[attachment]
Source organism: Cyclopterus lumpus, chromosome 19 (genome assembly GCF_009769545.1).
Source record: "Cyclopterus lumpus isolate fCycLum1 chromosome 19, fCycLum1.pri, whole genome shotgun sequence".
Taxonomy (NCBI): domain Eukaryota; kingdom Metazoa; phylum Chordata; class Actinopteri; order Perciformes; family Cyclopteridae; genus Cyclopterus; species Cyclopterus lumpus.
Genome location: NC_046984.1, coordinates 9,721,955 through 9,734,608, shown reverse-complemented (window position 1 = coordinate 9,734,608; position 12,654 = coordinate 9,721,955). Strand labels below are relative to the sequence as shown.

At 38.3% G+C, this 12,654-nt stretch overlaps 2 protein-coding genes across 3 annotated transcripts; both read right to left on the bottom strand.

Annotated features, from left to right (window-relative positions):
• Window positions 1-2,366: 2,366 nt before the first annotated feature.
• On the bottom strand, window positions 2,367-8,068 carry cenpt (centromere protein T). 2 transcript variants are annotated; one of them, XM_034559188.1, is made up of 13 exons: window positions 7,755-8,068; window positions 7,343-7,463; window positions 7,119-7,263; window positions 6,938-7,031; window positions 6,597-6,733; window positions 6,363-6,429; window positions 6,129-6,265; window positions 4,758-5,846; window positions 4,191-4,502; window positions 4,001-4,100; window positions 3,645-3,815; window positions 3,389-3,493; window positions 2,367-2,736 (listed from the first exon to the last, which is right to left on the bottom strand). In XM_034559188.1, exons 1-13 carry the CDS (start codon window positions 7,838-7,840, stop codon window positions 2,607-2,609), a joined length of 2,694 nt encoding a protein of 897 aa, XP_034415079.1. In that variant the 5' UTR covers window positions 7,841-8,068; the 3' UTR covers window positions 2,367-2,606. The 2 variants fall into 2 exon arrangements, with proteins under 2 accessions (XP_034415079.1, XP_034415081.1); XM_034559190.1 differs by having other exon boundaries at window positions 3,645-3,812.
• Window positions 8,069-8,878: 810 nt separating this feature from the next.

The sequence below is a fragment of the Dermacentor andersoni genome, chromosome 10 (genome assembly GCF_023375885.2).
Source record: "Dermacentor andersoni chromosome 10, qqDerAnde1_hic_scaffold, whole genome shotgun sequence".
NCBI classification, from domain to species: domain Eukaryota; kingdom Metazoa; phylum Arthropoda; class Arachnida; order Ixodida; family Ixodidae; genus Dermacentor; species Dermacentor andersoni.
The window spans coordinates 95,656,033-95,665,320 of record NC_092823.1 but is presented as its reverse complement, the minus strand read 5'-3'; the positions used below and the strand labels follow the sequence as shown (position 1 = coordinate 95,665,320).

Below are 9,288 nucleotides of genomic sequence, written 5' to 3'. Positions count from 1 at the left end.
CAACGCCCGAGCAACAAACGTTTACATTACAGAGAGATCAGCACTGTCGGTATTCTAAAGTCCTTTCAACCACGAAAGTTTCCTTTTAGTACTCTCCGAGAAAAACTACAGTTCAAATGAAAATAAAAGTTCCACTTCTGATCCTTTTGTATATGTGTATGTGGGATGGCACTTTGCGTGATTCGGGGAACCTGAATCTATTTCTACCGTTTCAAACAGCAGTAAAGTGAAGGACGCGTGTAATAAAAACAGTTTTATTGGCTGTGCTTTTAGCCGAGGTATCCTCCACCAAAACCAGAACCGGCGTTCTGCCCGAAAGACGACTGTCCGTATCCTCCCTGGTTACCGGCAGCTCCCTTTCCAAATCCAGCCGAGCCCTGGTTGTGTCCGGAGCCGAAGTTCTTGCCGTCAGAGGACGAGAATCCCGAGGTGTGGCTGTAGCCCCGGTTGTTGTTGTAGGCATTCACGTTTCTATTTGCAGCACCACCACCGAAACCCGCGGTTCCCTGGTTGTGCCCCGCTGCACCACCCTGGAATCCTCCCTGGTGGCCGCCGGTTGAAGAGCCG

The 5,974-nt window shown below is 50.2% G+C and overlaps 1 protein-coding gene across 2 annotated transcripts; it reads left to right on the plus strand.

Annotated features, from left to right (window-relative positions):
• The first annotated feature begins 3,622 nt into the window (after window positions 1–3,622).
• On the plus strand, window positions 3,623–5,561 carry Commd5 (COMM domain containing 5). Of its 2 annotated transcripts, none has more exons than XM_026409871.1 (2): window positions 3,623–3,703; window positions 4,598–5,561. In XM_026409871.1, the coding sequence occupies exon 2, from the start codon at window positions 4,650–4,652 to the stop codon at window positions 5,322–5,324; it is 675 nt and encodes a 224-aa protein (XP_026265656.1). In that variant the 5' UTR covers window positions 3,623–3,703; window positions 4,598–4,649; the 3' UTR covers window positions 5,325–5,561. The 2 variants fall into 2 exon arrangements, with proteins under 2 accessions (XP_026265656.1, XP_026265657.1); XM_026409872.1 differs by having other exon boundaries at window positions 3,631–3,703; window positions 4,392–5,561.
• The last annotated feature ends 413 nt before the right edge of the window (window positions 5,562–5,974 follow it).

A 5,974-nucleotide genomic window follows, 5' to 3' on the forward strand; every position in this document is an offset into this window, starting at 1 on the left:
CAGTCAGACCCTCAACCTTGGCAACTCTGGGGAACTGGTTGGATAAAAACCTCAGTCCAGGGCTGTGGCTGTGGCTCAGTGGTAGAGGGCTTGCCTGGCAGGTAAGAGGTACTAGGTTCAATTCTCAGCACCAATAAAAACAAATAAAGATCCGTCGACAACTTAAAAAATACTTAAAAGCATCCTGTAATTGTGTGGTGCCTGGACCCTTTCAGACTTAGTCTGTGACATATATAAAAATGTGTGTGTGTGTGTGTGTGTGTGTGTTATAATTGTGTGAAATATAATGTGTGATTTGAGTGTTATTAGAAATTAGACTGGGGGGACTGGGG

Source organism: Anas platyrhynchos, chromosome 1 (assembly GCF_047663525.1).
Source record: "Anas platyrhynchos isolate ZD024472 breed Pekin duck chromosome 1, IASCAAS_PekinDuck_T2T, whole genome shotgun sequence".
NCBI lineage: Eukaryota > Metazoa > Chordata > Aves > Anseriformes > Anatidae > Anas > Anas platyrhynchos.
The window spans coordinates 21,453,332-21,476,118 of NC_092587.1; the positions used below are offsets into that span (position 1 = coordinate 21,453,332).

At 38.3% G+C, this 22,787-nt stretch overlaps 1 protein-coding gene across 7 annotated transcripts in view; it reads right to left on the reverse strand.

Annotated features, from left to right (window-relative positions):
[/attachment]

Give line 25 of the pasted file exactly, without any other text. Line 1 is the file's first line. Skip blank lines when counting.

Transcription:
NCBI lineage: Eukaryota > Metazoa > Chordata > Aves > Anseriformes > Anatidae > Anas > Anas platyrhynchos.